Search Proves Fruitless Hunt for Franklin Funds Hits Another Dead End - May 2, 1990 - Omaha World-Herald
Not for commercial use. Solely to be used for educational purposes
May 2, 1990 Search Proves Fruitless Hunt for Franklin Funds Hits Another Dead End; [Sunrise Edition] Robert Dorr. Omaha World - Herald. Omaha, Neb. pg. 11
Full Text (492 words)
(Copyright 1990 Omaha World-Herald Company)
The National Credit Union Administration has reached one more dead end in its search for money taken from the failed Franklin Community Federal Credit Union, NCUA general counsel Robert Fenner said from Washington.
The latest thread that the NCUA thought might lead to missing money appeared on a videotaped statement provided to a Franklin legislative committee investigator by a 21-year-old woman who said she had been sexually abused as a minor.
The woman told of an alleged blackmail incident against Lawrence E. King Jr. several years ago. In her taped account, the woman said a man told King, then Franklin's top executive officer: "You have to give me some money."
King indicated he would have to go to Grand Cayman Island to get money, the woman said on a taped segment shown on WOWT-Channel 6.
But the NCUA hasn't been able to substantiate that King traveled to Grand Cayman Island to get money or that he ever had money there, Fenner said.
The Kings did travel to nearby Jamaica a number of times, he said.
At the NCUA's request, the legislative committee provided the federal agency a copy of the taped statements by the two young men, as well as the woman, who made sexual abuse allegations.
The NCUA hoped to learn bits of information that might lead to money or assets. But the search has been fruitless, Fenner said. "It didn't add anything to what we already knew. It was not helpful," he said.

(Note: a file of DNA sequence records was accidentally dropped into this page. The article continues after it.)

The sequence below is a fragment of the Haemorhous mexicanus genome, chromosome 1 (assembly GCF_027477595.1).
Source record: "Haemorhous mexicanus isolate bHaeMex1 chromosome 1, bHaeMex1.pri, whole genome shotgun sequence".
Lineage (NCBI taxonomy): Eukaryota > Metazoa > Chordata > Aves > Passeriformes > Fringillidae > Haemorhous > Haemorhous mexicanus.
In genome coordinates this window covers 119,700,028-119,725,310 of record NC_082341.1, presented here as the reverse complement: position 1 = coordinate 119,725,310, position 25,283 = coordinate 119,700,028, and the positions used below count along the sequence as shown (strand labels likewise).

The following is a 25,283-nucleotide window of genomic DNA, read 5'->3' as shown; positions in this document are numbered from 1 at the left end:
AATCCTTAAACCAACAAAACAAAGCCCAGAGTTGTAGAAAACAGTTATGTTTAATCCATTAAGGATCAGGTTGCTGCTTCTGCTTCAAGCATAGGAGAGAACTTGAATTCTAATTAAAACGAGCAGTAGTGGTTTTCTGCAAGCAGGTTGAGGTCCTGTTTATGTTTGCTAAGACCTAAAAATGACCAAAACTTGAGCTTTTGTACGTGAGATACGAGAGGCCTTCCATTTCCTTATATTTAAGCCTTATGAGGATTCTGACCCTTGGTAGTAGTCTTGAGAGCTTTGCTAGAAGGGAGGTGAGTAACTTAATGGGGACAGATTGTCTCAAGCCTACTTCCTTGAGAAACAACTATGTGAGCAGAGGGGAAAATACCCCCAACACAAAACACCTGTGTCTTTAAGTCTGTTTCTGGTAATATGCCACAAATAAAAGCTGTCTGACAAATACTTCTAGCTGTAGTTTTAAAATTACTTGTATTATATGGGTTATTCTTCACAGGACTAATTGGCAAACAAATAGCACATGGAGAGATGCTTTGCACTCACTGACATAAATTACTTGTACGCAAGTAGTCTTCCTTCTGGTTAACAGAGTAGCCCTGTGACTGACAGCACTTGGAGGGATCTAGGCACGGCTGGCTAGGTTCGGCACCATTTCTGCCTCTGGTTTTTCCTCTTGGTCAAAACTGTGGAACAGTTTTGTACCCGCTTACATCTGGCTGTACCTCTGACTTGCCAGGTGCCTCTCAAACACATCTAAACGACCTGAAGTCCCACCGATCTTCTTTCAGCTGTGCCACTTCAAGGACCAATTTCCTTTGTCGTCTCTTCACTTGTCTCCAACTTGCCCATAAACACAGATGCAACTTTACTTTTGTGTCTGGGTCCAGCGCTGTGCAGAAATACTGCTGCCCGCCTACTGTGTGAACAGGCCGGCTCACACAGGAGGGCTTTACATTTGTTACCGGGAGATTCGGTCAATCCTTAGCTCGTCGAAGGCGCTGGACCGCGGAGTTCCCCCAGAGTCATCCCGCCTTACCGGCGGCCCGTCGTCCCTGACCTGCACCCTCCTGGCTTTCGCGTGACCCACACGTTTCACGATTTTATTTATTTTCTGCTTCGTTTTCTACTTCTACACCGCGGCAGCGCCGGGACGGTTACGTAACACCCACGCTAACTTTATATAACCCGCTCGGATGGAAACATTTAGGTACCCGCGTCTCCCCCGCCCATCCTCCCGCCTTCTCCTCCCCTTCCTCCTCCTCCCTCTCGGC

Ever since Franklin collapsed on Nov. 4, 1988 - with a shortfall of $39 million - rumors have circulated that some money was hidden in a Swiss bank account or buried somewhere.
The NCUA, the federal agency that repaid depositors from its insurance fund, retained a private firm to trace Franklin funds. The amount unaccounted for has been reduced to $896,000, a recent NCUA report showed.
Most of that missing money was spent in ways that permit little recovery of assets, Fenner said.
The NCUA report on what happened to the $42.2 million the credit union needed to cover its obligations when it closed in 1988 was issued last month.
It said that between the beginning of 1984 and the closing of the credit union Nov. 4, 1988, $10.8 million allegedly went for the personal use of King and his wife, Alice; $2.1 million to King-owned businesses; $9 million to pay interest to depositors; $9.7 million to pay operating expenses of Franklin and its affiliate, Consumer Services Organization; $2.4 million for other Franklin expenses; and $783,000 for the personal spending of Mary Jane Harvey, 69, who helped King at the credit union and in some of his other ventures, and her son E. Thomas Harvey, who was Franklin's chief accountant.
The rest of the $42.2 million was accounted for by $3.2 million in assets the credit union had when it was closed and $3.3 million in losses before 1984, the report said.
Credit: World-Herald Staff Writer